As with anyone, Scout changes and adapts because of the people, events, and conditions she is exposed to in her youth. To Kill a Mockingbird includes many of these catalysts of change in Scout’s life. In the beginning of the novel, the stories Scout hears about Maycomb’s residents are sometimes the only perspective she has on people, and most of these stories are rumors with varying degrees of truth. This is why Atticus tells Scout to put herself in other people’s shoes, he wants her to understand things from people’s points of view. Throughout the novel, Atticus remains a source of guidance and support for Scout, while Jem is a source of information. The fact that Atticus and Jem are her father and brother, respectively, explains why they have so much of an impact on her, especially when you consider the fact that Scout never had the chance to know her mother.
Really, Scout’s conflict with her Aunt Alexandra about being a lady would not have existed had Scout’s mother raised her. The conflict takes up a large portion of the novel, and for good reason. Alexandra really threw Scout into personal and societal conflict, because she felt she couldn’t be herself or do fun things while being stuck in a frilly pink dress. In chapter 14, she says, “I felt the starched walls of a pink cotton penitentiary closing in on me,” which is an accurate, though dramatic look at how deeply Aunt Alexandra’s sudden pressure to become a lady affected Scout. If Scout’s mother had been alive, she would gradually eased Scout into it, and it probably would not have been a problem in the first place. By the end of the novel, Scout’s views of being a lady have not made a one-eighty, but her opinion has changed, which shows realistic maturation. In chapter 24, once she has found out about Tom Robinson’s death, Scout tells the reader, “I carefully picked up the tray and watched myself walk toward Mrs. Merriweather. With my best company manners, I asked her if she would have some. After all, if Aunty could be a lady at a time like this, so could I.” The last bit of the quote shows that Scout will happily spite her Aunt however she can, even if she has to follow her Aunt’s rules in a time of crisis.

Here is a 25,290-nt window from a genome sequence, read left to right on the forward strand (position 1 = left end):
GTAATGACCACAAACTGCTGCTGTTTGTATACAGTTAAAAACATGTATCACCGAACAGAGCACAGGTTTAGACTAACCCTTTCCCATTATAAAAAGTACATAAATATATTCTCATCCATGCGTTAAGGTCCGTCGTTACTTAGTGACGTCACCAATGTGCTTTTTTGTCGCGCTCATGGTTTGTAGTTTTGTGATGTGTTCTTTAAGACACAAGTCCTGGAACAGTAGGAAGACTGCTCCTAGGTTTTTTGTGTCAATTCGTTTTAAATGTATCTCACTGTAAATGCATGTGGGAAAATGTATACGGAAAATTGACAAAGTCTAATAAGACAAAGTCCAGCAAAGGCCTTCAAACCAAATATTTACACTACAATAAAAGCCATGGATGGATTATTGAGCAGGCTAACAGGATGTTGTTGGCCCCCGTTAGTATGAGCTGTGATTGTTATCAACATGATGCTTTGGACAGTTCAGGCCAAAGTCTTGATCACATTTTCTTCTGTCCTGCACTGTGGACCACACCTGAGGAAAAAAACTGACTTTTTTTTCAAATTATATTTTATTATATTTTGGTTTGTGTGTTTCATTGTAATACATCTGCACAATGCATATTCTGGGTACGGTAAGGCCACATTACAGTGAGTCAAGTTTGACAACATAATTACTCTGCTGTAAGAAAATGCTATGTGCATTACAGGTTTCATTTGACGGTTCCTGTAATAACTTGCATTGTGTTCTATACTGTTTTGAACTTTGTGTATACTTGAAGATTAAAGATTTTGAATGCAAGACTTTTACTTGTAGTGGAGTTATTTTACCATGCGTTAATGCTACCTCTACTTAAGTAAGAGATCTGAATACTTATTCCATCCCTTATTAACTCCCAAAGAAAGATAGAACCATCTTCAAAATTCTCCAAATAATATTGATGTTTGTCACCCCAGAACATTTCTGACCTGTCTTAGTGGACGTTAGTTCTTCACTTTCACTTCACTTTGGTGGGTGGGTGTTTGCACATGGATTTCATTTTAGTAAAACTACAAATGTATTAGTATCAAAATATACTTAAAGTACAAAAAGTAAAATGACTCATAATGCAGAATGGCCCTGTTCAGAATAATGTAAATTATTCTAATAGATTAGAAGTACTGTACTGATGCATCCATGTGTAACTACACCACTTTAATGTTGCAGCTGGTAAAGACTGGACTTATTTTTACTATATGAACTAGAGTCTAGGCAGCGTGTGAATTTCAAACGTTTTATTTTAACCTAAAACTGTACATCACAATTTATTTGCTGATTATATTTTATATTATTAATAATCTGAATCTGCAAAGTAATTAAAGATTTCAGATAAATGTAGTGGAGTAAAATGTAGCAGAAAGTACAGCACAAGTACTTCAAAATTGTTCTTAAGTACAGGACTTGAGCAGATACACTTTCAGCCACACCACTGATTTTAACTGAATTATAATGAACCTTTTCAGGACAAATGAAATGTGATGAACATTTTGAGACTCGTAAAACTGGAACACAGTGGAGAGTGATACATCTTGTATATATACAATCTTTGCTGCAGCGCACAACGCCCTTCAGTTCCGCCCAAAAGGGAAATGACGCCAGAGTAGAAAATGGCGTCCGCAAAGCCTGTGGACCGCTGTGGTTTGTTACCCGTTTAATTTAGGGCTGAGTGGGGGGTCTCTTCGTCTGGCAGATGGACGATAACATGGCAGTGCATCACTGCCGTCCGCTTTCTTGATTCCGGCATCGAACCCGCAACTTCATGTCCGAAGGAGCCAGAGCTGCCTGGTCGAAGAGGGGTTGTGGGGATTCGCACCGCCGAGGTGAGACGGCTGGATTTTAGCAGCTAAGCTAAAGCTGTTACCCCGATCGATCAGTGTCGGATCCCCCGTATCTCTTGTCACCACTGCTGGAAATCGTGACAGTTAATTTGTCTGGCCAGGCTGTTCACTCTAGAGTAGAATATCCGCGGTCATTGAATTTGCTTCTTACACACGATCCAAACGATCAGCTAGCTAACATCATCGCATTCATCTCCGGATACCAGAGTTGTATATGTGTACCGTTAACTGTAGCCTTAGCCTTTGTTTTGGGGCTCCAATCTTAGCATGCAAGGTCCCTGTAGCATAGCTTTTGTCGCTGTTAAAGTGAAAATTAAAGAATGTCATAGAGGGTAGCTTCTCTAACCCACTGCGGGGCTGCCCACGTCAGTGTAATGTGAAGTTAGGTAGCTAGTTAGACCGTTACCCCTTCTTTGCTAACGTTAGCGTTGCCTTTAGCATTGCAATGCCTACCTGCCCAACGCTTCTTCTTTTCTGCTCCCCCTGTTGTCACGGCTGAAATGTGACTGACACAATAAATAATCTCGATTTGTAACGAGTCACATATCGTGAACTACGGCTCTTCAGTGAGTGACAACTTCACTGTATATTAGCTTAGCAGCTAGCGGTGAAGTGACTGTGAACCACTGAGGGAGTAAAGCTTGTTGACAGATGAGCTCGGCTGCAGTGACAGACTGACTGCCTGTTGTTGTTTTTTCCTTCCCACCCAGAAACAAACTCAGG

These are only a few of the many people and conflicts that affect Scout in the novel’s three-year span, but I felt they affected Scout the most. Her father Atticus and her brother Jem are her closest family, and while she may disagree or argue with them, she takes their advice and listens to themーmost of the time. Scout’s Aunt Alexandra is the closest thing to a maternal figure to Scout in the novel, other than the ever watchful and caring Calpurnia. The fact that Scout grew up with Calpurnia there for her does not let us as readers analyze how that changed Scout’s character. The sudden inclusion of Aunt Alexandra shakes Scout to her core, giving her someone to truly treat as a mother, arguments and disagreements included. Scout changed because of the fact that she is a child, and because of the events and people she was exposed to, and To Kill a Mockingbird perfectly captures her maturation.